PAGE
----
[JPL] Celebrating the Godfather of Salsa’s 50-Year Itch

r durfee rdurfee2003 at yahoo.com
Mon Oct 23 19:13:47 EDT 2006

October 23, 2006
Music Review | Johnny Pacheco
Celebrating the Godfather of Salsa’s 50-Year Itch 
New York City music, like New York politics, thrives
on coalition-building, and Johnny Pacheco was an
architect of a momentous New York alliance: the salsa
that became a worldwide phenomenon in the 1970’s. Mr.
Pacheco contributed to the music as a flutist, a
songwriter, an arranger, a bandleader, a producer and
the founder of salsa’s most high-powered group, the
Fania All-Stars. In 1964, he and a lawyer, Gerald
Masucci, started the definitive salsa label, Fania

On Friday night at the Theater at Madison Square
Garden, Mr. Pacheco celebrated a 50-year career by
leading three reconstituted bands — Su Charanga, El
Tumbao Añejo and the Fania All-Stars — that summed up
decades of Latin music in a crescendo from Cuban roots
to New York exhilaration. Some of the many singers Mr.
Pacheco has backed up returned to sing old hits and
improvise laudatory rhymes about him. 

The bands played disciplined, irresistibly kinetic
dance music despite the seated audience. And the songs
commemorated an Afro-Cuban heritage while pushing it
into New York’s pan-Caribbean flux. Many of them, from
“Cachita” to “La Esencia del Guaguancó,” had lyrics
about making music.

Mr. Pacheco, 71, was born in the Dominican Republic.
In New York, he studied percussion at the Juilliard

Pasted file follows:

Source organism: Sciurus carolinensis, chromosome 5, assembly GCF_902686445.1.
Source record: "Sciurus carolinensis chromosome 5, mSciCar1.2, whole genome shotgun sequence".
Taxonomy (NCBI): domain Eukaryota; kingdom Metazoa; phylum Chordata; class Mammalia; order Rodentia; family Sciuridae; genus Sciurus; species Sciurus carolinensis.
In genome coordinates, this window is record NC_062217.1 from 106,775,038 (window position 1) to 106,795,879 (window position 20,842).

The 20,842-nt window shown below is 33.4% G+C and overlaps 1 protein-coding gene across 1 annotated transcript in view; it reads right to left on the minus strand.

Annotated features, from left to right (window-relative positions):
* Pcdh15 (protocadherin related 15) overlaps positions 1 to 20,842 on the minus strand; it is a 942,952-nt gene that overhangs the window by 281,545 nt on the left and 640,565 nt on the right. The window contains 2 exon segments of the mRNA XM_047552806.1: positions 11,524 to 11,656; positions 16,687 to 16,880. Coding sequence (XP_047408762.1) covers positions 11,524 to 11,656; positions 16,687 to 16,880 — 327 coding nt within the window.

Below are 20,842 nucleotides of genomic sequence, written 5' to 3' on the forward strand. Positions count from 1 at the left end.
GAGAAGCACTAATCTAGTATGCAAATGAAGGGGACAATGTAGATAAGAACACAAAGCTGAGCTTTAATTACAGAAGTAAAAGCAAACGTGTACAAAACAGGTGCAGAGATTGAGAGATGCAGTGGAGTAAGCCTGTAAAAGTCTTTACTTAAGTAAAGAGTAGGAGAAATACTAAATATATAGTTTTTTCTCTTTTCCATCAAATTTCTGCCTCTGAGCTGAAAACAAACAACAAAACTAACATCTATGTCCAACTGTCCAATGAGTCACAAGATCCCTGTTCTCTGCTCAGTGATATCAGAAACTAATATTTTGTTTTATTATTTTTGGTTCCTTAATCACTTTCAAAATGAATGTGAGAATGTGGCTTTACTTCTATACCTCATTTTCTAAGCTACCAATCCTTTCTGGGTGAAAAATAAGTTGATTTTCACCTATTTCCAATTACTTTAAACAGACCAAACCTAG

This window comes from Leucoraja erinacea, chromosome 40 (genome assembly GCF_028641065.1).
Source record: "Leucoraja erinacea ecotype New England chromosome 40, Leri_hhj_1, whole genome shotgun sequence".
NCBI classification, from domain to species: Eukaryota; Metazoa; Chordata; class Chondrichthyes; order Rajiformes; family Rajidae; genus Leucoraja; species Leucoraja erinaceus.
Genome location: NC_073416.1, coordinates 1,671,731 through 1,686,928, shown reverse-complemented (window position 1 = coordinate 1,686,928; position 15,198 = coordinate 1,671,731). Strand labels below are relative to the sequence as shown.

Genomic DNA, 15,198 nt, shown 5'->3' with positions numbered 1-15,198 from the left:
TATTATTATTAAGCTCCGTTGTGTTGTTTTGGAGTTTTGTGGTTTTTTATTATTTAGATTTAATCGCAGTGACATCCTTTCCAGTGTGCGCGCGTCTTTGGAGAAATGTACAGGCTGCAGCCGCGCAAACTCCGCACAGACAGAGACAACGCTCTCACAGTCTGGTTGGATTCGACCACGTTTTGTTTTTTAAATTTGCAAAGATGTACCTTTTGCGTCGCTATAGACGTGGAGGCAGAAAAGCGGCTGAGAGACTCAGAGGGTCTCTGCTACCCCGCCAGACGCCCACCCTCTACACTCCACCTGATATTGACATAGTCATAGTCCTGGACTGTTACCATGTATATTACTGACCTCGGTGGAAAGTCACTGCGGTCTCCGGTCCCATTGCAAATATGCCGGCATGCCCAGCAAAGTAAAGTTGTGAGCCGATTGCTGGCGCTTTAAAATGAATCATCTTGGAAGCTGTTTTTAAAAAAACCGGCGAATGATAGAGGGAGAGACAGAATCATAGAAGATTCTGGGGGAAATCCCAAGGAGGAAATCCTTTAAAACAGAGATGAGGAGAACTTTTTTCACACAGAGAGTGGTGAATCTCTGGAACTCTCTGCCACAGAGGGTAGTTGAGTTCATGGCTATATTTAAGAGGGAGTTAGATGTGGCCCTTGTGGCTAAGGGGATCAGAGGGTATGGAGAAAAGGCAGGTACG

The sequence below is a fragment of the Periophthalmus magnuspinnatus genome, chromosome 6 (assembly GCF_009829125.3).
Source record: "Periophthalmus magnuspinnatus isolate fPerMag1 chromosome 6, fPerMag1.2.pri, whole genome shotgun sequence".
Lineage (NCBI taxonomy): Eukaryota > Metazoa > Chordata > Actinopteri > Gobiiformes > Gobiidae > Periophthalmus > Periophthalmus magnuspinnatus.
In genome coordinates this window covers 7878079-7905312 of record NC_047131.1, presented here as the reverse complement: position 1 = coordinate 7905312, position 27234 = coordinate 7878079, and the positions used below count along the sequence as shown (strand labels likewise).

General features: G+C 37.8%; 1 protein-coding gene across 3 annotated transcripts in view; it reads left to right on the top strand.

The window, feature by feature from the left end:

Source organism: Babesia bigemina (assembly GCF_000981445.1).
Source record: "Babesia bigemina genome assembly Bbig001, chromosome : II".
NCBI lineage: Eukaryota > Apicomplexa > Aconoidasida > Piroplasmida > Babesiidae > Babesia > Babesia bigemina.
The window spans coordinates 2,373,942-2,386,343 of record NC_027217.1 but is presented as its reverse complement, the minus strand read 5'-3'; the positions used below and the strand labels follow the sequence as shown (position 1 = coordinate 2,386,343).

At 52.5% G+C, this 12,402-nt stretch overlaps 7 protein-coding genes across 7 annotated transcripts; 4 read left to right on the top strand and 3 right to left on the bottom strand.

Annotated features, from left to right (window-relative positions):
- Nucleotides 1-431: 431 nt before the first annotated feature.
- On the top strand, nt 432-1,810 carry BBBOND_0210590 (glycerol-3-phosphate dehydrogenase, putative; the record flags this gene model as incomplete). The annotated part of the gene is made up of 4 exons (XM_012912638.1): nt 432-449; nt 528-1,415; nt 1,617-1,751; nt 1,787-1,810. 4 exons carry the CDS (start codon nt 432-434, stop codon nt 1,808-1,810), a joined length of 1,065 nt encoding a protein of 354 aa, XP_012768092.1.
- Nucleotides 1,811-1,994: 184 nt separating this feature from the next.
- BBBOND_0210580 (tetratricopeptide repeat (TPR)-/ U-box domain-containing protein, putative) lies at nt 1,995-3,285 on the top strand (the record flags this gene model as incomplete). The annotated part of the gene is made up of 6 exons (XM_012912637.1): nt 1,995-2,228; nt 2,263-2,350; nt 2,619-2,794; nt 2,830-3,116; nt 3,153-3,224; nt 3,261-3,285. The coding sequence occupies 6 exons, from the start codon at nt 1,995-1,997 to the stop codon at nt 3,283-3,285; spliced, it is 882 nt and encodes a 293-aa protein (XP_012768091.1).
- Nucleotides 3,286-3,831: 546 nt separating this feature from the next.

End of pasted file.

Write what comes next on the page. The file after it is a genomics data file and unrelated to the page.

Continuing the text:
School and worked in Latin bands before starting
Pacheco y Su Charanga in 1960. Charanga is an urbane
Cuban style, with a violin section providing riffs and
harmony while a solo flute darts between vocal lines.
On Friday, Mr. Pacheco played flute only occasionally,
but with a pungent tone and a pithy sense of rhythm. 

El Tumbao Añejo was Mr. Pacheco’s forceful New York
version of a Cuban conjunto, with singers and an
insistent brass section riding the vamps of a piano
and the guitar-like Cuban tres. The music grew
earthier and more percussive on Friday, topped by the
appearance of Milly Quezada, a leading Dominican
merengue singer. She dared to sing one of Celia Cruz’s
signature hits — “Quimbara,” from an album Ms. Cruz
made with Mr. Pacheco — and her gutsy, raspy voice
stoked more than nostalgia. 

That was just a warm-up for the Fania All-Stars, a
group Mr. Pacheco assembled in the late 1960’s as
Latin competition for rock ’n’ roll: fast, brash and
virtuosic. For this concert, the group still had a
Puerto Rican core, including Papo Lucca on piano, Yomo
Toro on cuatro and Roberto Roena on bongos. The band
backed two Puerto Rican singers, Ismael Quintana and
Adalberto Santiago. But they were upstaged by the
Venezuelan singer Oscar D’León, whose voice was
brighter and showier: putting jazzy twists into his
improvisations, goading the band and challenging the
other singers in round-robin contests. 

There was another guest vocalist, too: El General, a
pioneer of reggaetón, who praised Mr. Pacheco in the
untuned cadences of Jamaican dancehall. His presence
was a reminder of the generational change that’s
moving salsa off radio stations and dance floors as
Latin music forges newer coalitions. 


Roy Durfee
P.O. Box 40219
Albuquerque, New Mexico 87196-0219
rdurfee2003 at yahoo.com

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